Confessions of a Cheap Asian

Let's make one thing clear: I like money. Money makes the world go round and gets you things; whether it be good food, better clothes, a plane ticket to Tokyo, a donation to your favourite charity or one of these fantabulous solar-powered window socket thingy-ma-jigs. 

It charges your shit using only the energy from the sun. Whuuuuut. 

In saying that, by virtue of my cheap Asian genes, I sometimes find myself judging the costs of items by a whole different set of standards than other people. 

I guess it's not something you notice as a child or teenager, especially if the community or suburb you've grown up in is very homogenous. But obviously, when you manage to get out of the fishbowl that is high school and start making your way into "the real world", it doesn't take long for you to realise that you and your perspectives were actually in the minority. 

(By the way, if you're wondering what brought this on, I went to the newly renovated Macquarie Shopping Center today and was basically slapped in the face by Captain Capitalism. It was great. Here are some pictures if you want.)

Anyway, as I was saying, it was only at the beginning of last year that I really understood how frugal of a life my family was living. For example: as a child, we rarely ordered drinks at restaurants and in the instances that we did, it was usually shared. I never saw my mum go out and pamper herself (as in get her nails done or hair fancily styled) or my dad splurge on the things that he wanted. My school uniform was second-hand (passed down from older cousins), we stayed in cheap hotels when on vacation (and by vacation I mean overnight stays at beach towns) and I rarely, rarely bought books to read ('cause that's what libraries are for, duh).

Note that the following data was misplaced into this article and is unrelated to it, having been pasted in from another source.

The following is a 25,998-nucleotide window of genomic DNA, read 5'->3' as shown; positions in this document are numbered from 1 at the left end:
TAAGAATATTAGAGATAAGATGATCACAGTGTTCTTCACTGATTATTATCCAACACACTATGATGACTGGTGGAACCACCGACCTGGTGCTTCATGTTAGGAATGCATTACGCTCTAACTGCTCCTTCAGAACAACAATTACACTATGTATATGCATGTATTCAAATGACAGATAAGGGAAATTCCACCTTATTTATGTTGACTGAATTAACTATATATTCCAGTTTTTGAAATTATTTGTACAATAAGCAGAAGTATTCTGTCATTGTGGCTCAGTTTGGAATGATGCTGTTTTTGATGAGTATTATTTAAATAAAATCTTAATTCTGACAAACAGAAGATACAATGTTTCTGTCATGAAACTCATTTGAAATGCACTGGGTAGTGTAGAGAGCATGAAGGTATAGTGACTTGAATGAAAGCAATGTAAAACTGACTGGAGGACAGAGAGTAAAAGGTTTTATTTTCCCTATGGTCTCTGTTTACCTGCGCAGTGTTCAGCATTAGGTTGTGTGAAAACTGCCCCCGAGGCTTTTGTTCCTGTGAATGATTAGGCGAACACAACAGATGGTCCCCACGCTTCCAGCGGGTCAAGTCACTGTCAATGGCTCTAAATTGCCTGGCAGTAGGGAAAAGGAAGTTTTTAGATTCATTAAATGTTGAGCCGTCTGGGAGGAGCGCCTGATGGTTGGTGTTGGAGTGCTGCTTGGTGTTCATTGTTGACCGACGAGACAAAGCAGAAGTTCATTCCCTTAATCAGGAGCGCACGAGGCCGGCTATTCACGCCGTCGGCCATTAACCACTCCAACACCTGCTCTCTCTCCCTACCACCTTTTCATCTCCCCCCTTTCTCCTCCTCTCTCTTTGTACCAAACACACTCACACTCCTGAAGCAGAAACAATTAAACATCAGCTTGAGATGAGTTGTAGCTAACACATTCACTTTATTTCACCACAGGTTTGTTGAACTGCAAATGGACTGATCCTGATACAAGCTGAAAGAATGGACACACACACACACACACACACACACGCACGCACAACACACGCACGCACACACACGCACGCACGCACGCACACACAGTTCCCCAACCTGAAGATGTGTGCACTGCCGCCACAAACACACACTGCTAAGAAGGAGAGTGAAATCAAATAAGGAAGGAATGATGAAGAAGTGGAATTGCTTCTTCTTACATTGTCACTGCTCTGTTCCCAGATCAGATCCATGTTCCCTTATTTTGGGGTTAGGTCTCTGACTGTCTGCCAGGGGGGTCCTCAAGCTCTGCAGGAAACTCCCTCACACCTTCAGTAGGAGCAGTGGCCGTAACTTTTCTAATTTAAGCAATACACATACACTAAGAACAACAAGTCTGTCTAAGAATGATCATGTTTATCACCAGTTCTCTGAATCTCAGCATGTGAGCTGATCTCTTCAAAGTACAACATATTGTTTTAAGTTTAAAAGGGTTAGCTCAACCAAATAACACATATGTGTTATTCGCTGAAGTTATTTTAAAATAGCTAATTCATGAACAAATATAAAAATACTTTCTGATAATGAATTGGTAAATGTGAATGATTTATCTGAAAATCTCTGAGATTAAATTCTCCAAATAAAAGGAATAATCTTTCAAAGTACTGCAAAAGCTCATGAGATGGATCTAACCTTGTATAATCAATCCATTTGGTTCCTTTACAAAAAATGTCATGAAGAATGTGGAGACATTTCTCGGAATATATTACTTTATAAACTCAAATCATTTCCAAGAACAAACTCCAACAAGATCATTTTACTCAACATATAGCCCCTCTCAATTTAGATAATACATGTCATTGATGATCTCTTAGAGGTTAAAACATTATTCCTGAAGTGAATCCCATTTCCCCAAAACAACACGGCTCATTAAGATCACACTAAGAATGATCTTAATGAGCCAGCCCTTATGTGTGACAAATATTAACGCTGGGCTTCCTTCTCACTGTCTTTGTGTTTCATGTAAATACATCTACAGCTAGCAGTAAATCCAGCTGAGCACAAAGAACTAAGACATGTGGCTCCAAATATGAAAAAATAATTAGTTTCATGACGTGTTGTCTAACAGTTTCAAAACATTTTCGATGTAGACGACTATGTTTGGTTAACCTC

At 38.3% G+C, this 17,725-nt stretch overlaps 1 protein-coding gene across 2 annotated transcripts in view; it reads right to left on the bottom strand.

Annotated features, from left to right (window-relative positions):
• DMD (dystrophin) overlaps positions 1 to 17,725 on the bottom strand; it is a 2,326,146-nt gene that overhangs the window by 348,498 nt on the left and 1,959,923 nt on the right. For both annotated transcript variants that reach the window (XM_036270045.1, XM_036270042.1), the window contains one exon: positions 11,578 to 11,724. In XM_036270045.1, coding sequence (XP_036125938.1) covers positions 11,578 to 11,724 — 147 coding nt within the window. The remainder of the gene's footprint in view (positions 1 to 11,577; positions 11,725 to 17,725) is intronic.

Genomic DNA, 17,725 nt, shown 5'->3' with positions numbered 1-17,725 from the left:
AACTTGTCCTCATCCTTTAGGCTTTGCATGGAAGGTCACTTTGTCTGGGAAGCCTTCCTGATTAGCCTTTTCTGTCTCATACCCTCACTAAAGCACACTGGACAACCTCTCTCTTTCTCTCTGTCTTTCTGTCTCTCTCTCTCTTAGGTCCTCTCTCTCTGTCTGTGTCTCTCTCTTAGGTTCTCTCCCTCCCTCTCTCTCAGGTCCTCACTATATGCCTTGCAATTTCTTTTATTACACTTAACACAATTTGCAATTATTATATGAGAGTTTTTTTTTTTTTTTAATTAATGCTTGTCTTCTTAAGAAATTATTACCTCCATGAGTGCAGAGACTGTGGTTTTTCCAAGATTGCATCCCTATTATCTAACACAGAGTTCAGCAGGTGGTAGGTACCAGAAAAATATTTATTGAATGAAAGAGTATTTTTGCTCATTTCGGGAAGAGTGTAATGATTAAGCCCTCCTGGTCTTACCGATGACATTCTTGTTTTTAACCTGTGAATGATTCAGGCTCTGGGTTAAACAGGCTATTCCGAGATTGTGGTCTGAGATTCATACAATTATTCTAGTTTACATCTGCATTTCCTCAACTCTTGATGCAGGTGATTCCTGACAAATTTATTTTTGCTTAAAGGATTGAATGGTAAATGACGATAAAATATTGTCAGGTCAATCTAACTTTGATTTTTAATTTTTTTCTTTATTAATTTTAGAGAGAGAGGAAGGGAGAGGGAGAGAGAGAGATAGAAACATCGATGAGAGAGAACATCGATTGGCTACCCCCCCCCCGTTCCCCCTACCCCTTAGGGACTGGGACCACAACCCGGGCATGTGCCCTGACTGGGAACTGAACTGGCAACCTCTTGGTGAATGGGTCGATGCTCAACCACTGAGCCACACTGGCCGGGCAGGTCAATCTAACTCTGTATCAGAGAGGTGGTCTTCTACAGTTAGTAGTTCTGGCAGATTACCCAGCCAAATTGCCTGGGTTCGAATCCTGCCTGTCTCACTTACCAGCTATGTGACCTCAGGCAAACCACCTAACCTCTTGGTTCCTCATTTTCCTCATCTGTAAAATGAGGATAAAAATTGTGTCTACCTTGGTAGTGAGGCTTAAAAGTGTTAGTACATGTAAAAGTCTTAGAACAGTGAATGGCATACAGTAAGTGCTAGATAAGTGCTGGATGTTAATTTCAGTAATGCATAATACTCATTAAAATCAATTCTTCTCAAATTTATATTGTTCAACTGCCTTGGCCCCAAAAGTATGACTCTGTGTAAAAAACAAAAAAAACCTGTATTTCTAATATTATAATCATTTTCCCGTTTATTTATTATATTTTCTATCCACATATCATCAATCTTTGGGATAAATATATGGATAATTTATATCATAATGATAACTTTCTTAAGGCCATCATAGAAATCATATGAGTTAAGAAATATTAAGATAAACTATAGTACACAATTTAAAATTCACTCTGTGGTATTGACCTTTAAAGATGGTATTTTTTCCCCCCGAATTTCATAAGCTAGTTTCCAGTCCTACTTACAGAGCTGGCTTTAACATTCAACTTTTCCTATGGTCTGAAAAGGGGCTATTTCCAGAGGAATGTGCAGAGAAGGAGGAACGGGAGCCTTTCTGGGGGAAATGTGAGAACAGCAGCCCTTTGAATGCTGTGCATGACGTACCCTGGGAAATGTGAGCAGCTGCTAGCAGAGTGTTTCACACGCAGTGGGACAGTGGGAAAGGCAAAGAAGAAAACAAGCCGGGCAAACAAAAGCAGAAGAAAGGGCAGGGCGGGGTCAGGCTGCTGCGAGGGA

I'm not saying we didn't have the means to splurge a little. Compared to a lot of families of similar history, we were pretty well off, thanks to my dad's stable job as the computer-fixing guy at a technology company. From my parent's perspective, why spend money when there are cheaper ways to accomplish things? 

Okay, it's not that I was totally oblivious to how different we were from "standard" Australian families. I remember going to my friends' parties during primary school and seeing how large their houses were. I was mind blown by the fact that they had their very own bedrooms and this magical thing called Foxtel on their TV's which let them marathon like 30 million episodes of Spongebob Squarepants at once. 

And who can forget those good old excursion days during high school when us CVH kids would rock up to the Opera House in our ill-fitting, ugly blue jumpers whilst students from other schools would be wearing the whole blazer-plus-tie-plus-plaid-skirt ensemble. 

CVH: We Care...but obviously not about your self-esteem.   

Then university happened and if that wasn't enough of a culture shock, I went and undertook a Communications course.

But let's just stop here before I venture into judgemental territory and say something I don't really mean. 

To get back to my original point, even though I've been earning on my own ever since I left high school (and as such, have the means to actually go out and spend money without any sort of reliance on my parents), my perspective on what is "reasonably-priced" is horribly skewed. And even though I know I could treat myself to something from Zara or Topshop once in a while if I saved up, I still can't bring myself to do it. Furthermore, something as simple as ordering drinks at a restaurant can (occasionally) still feel a bit off despite the rational part of my brain knowing it's NO BIG DEAL AND THE WORLD WILL NOT IMPLODE IF I DO IT OMFG CYNTHIA. 

Anyway, hopefully that's given you all a little bit more insight into the unconventional way my mind works about these things. As you can probably tell from my Instagram and the admittedly insane number of food photos I take, it's mostly a mental as opposed to a physical thing. I can spend money, okay? And if you don't stop me, I will do it well. 

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